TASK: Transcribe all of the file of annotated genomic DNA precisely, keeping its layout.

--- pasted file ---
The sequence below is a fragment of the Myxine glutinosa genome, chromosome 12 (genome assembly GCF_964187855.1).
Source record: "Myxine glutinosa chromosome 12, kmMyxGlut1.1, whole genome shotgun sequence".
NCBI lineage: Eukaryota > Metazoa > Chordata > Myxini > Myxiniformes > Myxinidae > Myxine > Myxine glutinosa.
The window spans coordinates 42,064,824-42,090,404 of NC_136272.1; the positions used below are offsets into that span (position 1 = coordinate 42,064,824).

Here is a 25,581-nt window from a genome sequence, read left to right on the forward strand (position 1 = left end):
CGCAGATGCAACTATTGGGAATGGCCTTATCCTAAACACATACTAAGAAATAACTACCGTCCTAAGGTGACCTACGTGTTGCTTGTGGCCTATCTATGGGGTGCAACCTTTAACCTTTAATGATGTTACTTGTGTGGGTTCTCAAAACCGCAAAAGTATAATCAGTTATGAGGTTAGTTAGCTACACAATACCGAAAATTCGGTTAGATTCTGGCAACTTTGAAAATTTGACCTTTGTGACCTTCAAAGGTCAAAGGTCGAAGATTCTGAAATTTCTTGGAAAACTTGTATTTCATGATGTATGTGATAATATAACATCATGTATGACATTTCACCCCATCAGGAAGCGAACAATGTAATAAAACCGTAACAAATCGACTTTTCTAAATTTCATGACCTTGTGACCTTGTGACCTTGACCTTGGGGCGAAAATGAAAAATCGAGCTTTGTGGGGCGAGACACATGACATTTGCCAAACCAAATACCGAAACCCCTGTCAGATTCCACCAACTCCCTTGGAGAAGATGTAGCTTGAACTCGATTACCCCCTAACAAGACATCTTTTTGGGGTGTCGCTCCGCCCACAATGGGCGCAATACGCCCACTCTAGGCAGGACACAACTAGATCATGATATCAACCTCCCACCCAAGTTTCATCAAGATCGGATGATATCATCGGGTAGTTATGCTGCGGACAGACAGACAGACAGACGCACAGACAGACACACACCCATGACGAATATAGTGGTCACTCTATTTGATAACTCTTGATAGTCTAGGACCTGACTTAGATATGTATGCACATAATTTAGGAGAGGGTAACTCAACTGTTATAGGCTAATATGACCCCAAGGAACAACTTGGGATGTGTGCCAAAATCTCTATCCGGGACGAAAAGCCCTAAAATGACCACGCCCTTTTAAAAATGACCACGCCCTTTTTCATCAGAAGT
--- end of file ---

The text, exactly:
The sequence below is a fragment of the Myxine glutinosa genome, chromosome 12 (genome assembly GCF_964187855.1).
Source record: "Myxine glutinosa chromosome 12, kmMyxGlut1.1, whole genome shotgun sequence".
NCBI lineage: Eukaryota > Metazoa > Chordata > Myxini > Myxiniformes > Myxinidae > Myxine > Myxine glutinosa.
The window spans coordinates 42,064,824-42,090,404 of NC_136272.1; the positions used below are offsets into that span (position 1 = coordinate 42,064,824).

Here is a 25,581-nt window from a genome sequence, read left to right on the forward strand (position 1 = left end):
CGCAGATGCAACTATTGGGAATGGCCTTATCCTAAACACATACTAAGAAATAACTACCGTCCTAAGGTGACCTACGTGTTGCTTGTGGCCTATCTATGGGGTGCAACCTTTAACCTTTAATGATGTTACTTGTGTGGGTTCTCAAAACCGCAAAAGTATAATCAGTTATGAGGTTAGTTAGCTACACAATACCGAAAATTCGGTTAGATTCTGGCAACTTTGAAAATTTGACCTTTGTGACCTTCAAAGGTCAAAGGTCGAAGATTCTGAAATTTCTTGGAAAACTTGTATTTCATGATGTATGTGATAATATAACATCATGTATGACATTTCACCCCATCAGGAAGCGAACAATGTAATAAAACCGTAACAAATCGACTTTTCTAAATTTCATGACCTTGTGACCTTGTGACCTTGACCTTGGGGCGAAAATGAAAAATCGAGCTTTGTGGGGCGAGACACATGACATTTGCCAAACCAAATACCGAAACCCCTGTCAGATTCCACCAACTCCCTTGGAGAAGATGTAGCTTGAACTCGATTACCCCCTAACAAGACATCTTTTTGGGGTGTCGCTCCGCCCACAATGGGCGCAATACGCCCACTCTAGGCAGGACACAACTAGATCATGATATCAACCTCCCACCCAAGTTTCATCAAGATCGGATGATATCATCGGGTAGTTATGCTGCGGACAGACAGACAGACAGACGCACAGACAGACACACACCCATGACGAATATAGTGGTCACTCTATTTGATAACTCTTGATAGTCTAGGACCTGACTTAGATATGTATGCACATAATTTAGGAGAGGGTAACTCAACTGTTATAGGCTAATATGACCCCAAGGAACAACTTGGGATGTGTGCCAAAATCTCTATCCGGGACGAAAAGCCCTAAAATGACCACGCCCTTTTAAAAATGACCACGCCCTTTTTCATCAGAAGT